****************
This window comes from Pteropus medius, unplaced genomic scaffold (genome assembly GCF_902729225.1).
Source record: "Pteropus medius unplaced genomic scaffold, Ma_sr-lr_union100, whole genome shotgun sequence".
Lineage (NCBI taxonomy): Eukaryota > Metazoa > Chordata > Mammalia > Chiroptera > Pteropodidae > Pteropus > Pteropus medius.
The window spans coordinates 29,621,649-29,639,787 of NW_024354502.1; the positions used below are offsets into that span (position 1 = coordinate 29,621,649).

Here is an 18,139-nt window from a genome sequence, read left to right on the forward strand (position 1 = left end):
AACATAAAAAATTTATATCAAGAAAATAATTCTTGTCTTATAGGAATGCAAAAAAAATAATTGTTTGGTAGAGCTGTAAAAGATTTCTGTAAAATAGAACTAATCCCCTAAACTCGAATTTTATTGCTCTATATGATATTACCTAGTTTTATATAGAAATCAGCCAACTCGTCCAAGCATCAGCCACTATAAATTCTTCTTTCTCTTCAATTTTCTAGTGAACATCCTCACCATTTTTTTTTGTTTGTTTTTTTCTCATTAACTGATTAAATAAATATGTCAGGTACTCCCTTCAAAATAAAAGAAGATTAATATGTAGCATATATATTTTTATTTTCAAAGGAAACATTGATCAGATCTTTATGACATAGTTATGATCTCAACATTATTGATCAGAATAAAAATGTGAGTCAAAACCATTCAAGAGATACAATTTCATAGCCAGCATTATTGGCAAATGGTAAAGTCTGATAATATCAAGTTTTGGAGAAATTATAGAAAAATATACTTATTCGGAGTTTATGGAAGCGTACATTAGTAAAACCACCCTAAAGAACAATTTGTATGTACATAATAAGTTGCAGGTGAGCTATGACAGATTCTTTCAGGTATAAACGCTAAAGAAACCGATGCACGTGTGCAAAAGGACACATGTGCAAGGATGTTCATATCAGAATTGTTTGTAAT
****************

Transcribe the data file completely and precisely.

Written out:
This window comes from Pteropus medius, unplaced genomic scaffold (genome assembly GCF_902729225.1).
Source record: "Pteropus medius unplaced genomic scaffold, Ma_sr-lr_union100, whole genome shotgun sequence".
Lineage (NCBI taxonomy): Eukaryota > Metazoa > Chordata > Mammalia > Chiroptera > Pteropodidae > Pteropus > Pteropus medius.
The window spans coordinates 29,621,649-29,639,787 of NW_024354502.1; the positions used below are offsets into that span (position 1 = coordinate 29,621,649).

Here is an 18,139-nt window from a genome sequence, read left to right on the forward strand (position 1 = left end):
AACATAAAAAATTTATATCAAGAAAATAATTCTTGTCTTATAGGAATGCAAAAAAAATAATTGTTTGGTAGAGCTGTAAAAGATTTCTGTAAAATAGAACTAATCCCCTAAACTCGAATTTTATTGCTCTATATGATATTACCTAGTTTTATATAGAAATCAGCCAACTCGTCCAAGCATCAGCCACTATAAATTCTTCTTTCTCTTCAATTTTCTAGTGAACATCCTCACCATTTTTTTTTGTTTGTTTTTTTCTCATTAACTGATTAAATAAATATGTCAGGTACTCCCTTCAAAATAAAAGAAGATTAATATGTAGCATATATATTTTTATTTTCAAAGGAAACATTGATCAGATCTTTATGACATAGTTATGATCTCAACATTATTGATCAGAATAAAAATGTGAGTCAAAACCATTCAAGAGATACAATTTCATAGCCAGCATTATTGGCAAATGGTAAAGTCTGATAATATCAAGTTTTGGAGAAATTATAGAAAAATATACTTATTCGGAGTTTATGGAAGCGTACATTAGTAAAACCACCCTAAAGAACAATTTGTATGTACATAATAAGTTGCAGGTGAGCTATGACAGATTCTTTCAGGTATAAACGCTAAAGAAACCGATGCACGTGTGCAAAAGGACACATGTGCAAGGATGTTCATATCAGAATTGTTTGTAAT